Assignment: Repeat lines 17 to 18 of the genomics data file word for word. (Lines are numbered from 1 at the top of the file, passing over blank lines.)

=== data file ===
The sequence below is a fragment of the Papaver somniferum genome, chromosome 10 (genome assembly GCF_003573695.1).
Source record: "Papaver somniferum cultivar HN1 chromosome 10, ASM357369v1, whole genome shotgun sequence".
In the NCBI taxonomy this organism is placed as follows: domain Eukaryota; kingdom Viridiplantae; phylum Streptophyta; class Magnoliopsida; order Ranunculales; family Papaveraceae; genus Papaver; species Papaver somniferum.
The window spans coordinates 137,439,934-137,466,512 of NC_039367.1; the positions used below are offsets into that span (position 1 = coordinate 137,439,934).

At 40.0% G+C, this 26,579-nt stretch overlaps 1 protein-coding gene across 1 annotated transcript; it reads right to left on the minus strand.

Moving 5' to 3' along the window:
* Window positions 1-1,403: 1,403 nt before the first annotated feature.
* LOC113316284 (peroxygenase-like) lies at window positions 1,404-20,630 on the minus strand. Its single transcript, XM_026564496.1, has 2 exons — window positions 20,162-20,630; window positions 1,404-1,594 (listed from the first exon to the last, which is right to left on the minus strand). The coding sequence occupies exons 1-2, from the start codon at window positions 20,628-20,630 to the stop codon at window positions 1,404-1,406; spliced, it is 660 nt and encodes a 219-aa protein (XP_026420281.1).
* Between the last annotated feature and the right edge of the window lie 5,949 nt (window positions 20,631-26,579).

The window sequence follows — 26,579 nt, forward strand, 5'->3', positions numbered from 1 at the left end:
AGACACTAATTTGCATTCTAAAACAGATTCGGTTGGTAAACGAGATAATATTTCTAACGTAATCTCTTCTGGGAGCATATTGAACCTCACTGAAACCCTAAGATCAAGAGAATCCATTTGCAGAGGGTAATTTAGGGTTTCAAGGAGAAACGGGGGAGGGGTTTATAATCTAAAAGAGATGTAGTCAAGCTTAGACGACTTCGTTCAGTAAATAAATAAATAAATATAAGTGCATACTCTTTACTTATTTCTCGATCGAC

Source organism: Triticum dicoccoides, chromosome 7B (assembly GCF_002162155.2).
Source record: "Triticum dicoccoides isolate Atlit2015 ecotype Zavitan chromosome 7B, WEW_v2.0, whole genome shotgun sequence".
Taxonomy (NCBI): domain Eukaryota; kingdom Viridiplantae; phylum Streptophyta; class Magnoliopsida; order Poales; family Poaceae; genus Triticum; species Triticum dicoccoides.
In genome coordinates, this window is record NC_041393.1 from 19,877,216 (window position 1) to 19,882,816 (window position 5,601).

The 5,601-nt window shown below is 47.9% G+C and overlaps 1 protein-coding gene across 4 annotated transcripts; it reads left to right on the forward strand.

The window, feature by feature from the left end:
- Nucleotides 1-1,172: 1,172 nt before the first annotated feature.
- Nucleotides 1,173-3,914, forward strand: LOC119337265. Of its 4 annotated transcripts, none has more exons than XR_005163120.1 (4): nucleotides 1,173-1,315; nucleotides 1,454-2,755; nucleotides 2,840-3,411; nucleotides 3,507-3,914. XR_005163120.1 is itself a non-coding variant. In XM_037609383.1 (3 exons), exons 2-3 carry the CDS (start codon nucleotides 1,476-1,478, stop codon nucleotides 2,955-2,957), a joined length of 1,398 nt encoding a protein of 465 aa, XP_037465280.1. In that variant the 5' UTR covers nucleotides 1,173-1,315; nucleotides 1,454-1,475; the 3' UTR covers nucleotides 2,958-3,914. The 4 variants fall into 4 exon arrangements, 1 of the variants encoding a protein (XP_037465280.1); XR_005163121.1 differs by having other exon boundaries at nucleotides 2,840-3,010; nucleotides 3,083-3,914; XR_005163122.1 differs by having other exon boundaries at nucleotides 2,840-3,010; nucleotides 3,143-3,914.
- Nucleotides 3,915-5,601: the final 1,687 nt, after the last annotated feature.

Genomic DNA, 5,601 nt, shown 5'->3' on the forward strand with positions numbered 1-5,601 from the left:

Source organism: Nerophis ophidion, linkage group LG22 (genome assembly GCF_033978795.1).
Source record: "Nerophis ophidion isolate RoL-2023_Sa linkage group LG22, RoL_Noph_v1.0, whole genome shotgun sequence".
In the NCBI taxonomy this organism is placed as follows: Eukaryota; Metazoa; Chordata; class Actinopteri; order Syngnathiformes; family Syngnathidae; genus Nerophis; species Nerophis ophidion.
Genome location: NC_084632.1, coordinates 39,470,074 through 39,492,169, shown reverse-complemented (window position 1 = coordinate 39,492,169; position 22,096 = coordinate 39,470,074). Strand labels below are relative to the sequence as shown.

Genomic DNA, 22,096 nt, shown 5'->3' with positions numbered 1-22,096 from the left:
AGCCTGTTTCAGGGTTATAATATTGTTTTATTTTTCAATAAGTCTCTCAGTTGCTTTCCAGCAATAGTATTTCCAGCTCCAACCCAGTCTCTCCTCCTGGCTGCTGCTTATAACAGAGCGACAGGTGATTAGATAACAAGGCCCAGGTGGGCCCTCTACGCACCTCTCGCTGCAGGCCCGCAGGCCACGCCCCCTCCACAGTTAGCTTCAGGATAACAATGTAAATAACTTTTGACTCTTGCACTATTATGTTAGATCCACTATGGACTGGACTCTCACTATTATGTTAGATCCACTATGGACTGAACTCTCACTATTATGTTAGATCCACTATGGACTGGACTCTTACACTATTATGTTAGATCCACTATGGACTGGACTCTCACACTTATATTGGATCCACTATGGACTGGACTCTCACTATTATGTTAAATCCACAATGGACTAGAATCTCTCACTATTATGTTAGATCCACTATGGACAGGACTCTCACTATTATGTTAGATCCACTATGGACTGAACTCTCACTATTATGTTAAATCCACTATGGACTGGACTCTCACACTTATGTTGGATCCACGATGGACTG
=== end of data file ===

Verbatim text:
The window, feature by feature from the left end:
- Nucleotides 1-1,172: 1,172 nt before the first annotated feature.